BY JIM WELLS
She is one of the first people racing fans see when they walk in the front door, and they are often greeted with a handful of mixed nuts of one variety or another.
She has become the answer lady for any variety of questions, the person with directions, the lady with the answers, and sometimes she can’t help but laugh to herself.
She is Phyllis the Nut Lady.
She is Phyllis Brevig.
And she is retiring when the racing season ends next Saturday, ending 17 years of doling out samples of her products to Canterbury Park patrons, which often convinces them to make a purchase.
A couple of months shy of 87 years of age, she has seen it all since opening up shop on the first level of the grandstand for the Nuts & More Company based in Chanhassen.
A youngster around three years old walked up to her one time with a $100 bill in his hand.
“I didn’t see a $100 bill until I got married,” she said.
She has gotten all kinds of questions over the years and she often has had to bite her tongue and soften an immediate response.
The nut stand is located immediately next to the escalator on the first floor. A woman asked her on one occasion if it went all the way to the next level.
“I wanted to tell her no,” Phyllis said. “It only went half-way, then she had to jump over the railing and take the stairs the rest of the way.”
She has had to deal with any number of personalities over the years. The inebriated ones are the worst, although they often make up for their rude, obnoxious behavior.
“They usually are good tippers,” she said.
Seventeen years ago Phyllis answered a newspaper add looking for workers at the Minnesota State Fair. “They needed 2,000 people,” she said, “but I was the only one who showed up.”
Consequently, Phyllis got her pick of the opportunities. She wound up selling nuts. She had worked for 19 years in the flight kitchen for Northwest Orient Airlines as a supervisor and later for Marriott Inns when they took over that part of the in-flight operation. She liked working around food.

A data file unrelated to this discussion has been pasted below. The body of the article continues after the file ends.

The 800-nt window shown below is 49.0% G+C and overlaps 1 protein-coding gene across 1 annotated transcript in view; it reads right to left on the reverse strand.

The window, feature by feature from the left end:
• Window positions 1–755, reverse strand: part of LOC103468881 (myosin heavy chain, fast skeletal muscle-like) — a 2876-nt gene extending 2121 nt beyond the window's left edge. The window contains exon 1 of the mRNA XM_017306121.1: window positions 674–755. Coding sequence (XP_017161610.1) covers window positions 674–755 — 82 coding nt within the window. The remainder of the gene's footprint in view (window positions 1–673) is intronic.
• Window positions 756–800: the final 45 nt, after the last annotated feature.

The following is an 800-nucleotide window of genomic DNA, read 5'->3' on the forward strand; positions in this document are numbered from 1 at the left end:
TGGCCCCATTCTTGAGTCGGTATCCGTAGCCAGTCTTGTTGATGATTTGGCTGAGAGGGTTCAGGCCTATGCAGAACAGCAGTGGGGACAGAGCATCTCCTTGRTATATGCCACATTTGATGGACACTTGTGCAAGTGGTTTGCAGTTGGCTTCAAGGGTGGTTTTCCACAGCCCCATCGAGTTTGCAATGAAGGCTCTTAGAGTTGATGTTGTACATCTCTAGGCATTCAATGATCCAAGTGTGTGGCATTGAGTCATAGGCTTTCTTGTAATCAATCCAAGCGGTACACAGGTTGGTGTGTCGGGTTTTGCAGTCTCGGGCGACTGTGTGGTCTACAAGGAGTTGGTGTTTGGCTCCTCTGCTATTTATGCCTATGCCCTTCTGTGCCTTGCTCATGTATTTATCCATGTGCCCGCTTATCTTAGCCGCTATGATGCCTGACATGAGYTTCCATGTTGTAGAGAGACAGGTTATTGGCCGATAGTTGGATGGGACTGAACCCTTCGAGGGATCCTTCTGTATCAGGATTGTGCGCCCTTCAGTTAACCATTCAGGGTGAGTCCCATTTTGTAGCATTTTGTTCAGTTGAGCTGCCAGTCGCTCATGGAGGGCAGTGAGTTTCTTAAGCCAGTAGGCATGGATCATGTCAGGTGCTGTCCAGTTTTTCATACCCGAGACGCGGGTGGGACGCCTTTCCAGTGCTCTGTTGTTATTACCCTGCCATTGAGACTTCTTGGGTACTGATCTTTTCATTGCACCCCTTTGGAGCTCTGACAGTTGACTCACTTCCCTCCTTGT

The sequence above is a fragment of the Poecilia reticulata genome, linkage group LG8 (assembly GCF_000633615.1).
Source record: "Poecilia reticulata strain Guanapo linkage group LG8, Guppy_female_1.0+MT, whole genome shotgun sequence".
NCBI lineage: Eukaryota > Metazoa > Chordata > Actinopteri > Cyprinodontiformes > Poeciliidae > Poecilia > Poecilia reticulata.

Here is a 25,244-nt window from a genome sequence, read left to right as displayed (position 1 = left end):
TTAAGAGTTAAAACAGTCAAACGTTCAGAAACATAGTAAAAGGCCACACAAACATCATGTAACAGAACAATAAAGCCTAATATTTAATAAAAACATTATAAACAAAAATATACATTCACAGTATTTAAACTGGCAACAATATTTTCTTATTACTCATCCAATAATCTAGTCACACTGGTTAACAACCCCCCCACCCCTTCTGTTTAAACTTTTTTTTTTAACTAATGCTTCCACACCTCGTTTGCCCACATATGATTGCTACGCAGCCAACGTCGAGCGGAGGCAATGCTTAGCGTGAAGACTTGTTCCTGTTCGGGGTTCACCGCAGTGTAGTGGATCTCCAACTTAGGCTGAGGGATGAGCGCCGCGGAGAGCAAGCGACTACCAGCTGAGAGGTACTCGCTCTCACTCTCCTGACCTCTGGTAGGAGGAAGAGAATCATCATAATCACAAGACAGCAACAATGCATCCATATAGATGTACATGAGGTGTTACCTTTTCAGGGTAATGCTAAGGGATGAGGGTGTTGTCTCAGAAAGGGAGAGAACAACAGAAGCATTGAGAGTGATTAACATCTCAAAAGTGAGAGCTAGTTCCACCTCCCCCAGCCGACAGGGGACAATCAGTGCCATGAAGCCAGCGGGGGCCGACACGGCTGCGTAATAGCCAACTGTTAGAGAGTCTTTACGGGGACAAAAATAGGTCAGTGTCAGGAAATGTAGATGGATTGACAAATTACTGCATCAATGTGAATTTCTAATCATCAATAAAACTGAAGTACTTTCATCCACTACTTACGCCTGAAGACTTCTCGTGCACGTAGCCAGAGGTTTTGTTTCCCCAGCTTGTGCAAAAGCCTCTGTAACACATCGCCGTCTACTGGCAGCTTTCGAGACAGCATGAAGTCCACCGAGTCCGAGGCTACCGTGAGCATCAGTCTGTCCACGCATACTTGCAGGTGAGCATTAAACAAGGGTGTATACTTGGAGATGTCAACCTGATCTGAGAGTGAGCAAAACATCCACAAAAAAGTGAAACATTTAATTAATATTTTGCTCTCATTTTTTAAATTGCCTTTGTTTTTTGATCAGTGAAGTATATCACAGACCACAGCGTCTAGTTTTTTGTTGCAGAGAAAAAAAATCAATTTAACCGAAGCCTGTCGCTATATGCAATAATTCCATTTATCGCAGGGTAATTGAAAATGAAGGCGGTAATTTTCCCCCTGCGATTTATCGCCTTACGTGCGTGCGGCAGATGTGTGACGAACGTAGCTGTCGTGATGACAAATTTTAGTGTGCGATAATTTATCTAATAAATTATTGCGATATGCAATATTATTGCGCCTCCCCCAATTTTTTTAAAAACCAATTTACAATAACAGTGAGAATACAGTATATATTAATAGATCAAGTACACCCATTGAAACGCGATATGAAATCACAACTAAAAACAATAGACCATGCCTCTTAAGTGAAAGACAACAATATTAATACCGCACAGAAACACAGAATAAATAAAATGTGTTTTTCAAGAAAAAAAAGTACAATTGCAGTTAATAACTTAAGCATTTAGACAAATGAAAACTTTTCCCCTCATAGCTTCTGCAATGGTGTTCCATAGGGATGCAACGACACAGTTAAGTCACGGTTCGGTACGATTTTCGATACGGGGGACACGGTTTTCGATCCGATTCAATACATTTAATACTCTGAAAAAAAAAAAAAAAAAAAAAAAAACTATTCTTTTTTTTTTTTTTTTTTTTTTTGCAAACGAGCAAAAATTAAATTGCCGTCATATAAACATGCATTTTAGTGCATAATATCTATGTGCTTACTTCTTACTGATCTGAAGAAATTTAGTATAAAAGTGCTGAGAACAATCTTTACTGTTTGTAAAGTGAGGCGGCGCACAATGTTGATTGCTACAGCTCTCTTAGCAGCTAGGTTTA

She has worked year round with a month or so respite during the winter months, traveling to camping and boat shows in Wisconsin, Iowa, the Dakotas and Minnesota.
Phyllis has four children, two boys and two girls, 14 grandchildren and two great grandchildren. She will have more time for them when she retires, although she has other responsibilities, too. She is president of the association in the Edina apartment building where has lived the last 17 years.
She’ll do some cooking for the people there when she retires, although she plans to spend some time traveling, too. “I’d like to go to Cuba,” she said. “I like learning about other cultures.”
She learned that during trips to Africa, Israel and various places in Europe.
She encouraged some of the girls working the ice cream stand next to her to go to fashion school. They have all watched and evaluated various attire at Canterbury these last few years.
“That’s a good looking dress on that young woman right there,” someone mentioned. “Oh, yes, and she has the figure for it, too,” Phyllis said. The occasion reminded her of an incident years ago.
“A woman not a bit less than 350 pounds was wearing a dress like that,” Phyllis said. “It was really easy to tell she was wearing bikini underwear.”
Phyllis the Nut Lady, a monicker provided by her boss, Chris Carney, will be missed at Canterbury… as well as any place else she sold her wares while providing a humorous insight or two on the surroundings.